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Friday, October 09, 2020
Some Thoughts on China's Foreign Exchange Reserves
ANBOUND

China's foreign exchange reserves stood at USD 3.1426 trillion as of the end of September 2020, down USD 22 billion or 0.7% from the end of August, according to State Administration of Foreign Exchange (SAFE) data. This change ended the previous five consecutive months of rising momentum. A stronger dollar and falling stock markets in Europe and the U.S. were the main reasons for the decline in foreign exchange reserves. However, the change in China's foreign exchange reserves has always been the focus of the market and aroused a lot of discussion and analysis. It has also been regarded as an important indicator of China's economic and currency stability. In this regard, researchers at ANBOUND will provide some perspectives on foreign exchange reserves here.

In fact, foreign exchange reserves are not a concept of net assets, but rather a part of the balance of payments as external assets and internal liabilities. Since the balance of payments is mainly settled in U.S. dollars, from the perspective of international investment and trade, it can be understood as a similar position concept in which the main purpose is to maintain the smooth settlement of trade and investment between countries. Therefore, the amount of foreign exchange reserves for emerging market countries is a major reference indicator of currency stability and economic stability, which is conducive to the participation in the international market.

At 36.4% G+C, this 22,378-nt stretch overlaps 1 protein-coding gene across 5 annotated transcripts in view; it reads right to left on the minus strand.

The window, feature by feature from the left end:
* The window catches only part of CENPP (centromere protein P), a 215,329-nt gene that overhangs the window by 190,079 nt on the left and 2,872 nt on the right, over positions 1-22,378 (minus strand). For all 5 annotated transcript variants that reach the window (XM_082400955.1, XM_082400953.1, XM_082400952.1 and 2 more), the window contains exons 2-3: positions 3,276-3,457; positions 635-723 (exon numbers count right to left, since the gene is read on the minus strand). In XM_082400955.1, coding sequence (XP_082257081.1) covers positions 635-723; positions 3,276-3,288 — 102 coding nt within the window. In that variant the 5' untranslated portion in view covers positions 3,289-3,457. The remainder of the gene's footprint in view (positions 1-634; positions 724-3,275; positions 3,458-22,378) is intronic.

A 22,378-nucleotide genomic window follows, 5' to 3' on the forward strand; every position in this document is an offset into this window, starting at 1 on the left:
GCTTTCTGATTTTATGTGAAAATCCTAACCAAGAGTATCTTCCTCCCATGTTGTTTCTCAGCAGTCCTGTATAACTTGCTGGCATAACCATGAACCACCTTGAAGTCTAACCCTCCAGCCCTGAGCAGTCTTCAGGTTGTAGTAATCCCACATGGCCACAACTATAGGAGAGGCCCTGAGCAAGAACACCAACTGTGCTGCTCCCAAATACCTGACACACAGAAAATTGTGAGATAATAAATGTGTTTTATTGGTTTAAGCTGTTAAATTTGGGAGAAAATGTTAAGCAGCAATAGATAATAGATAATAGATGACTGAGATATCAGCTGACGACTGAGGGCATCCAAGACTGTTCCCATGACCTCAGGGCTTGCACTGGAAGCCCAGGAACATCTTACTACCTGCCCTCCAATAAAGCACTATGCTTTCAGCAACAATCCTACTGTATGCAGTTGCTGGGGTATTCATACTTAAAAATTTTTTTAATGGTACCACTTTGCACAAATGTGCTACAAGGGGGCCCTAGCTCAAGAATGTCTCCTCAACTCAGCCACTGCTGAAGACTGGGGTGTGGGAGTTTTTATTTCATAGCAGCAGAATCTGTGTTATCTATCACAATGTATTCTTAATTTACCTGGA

In terms of the balance of payments, the largest part of China's international income source is its trade surplus in goods and services over the years. According to SAFE, from 1982 to 2019, China's cumulative net inflows into its current account amounted to USD 3.5 trillion. This is the basis of China's huge foreign exchange reserves. The other is a continuing net inflow of foreign direct investment (FDI), in which the FDI stock stands at about USD 2 trillion. A considerable part of foreign funds inflow is external borrowing. By the end of 2019, China's total external debt stood at USD 2.0573 trillion. At the same time, foreign investment in China's securities market has also been on the rise in recent years. Foreign investors held USD 737.5 billion in domestic bonds and equities at the end of June 2020, up 2.2 times from the end of 2015, according to central bank data. These essentially constitute the main component of China's foreign exchange earnings.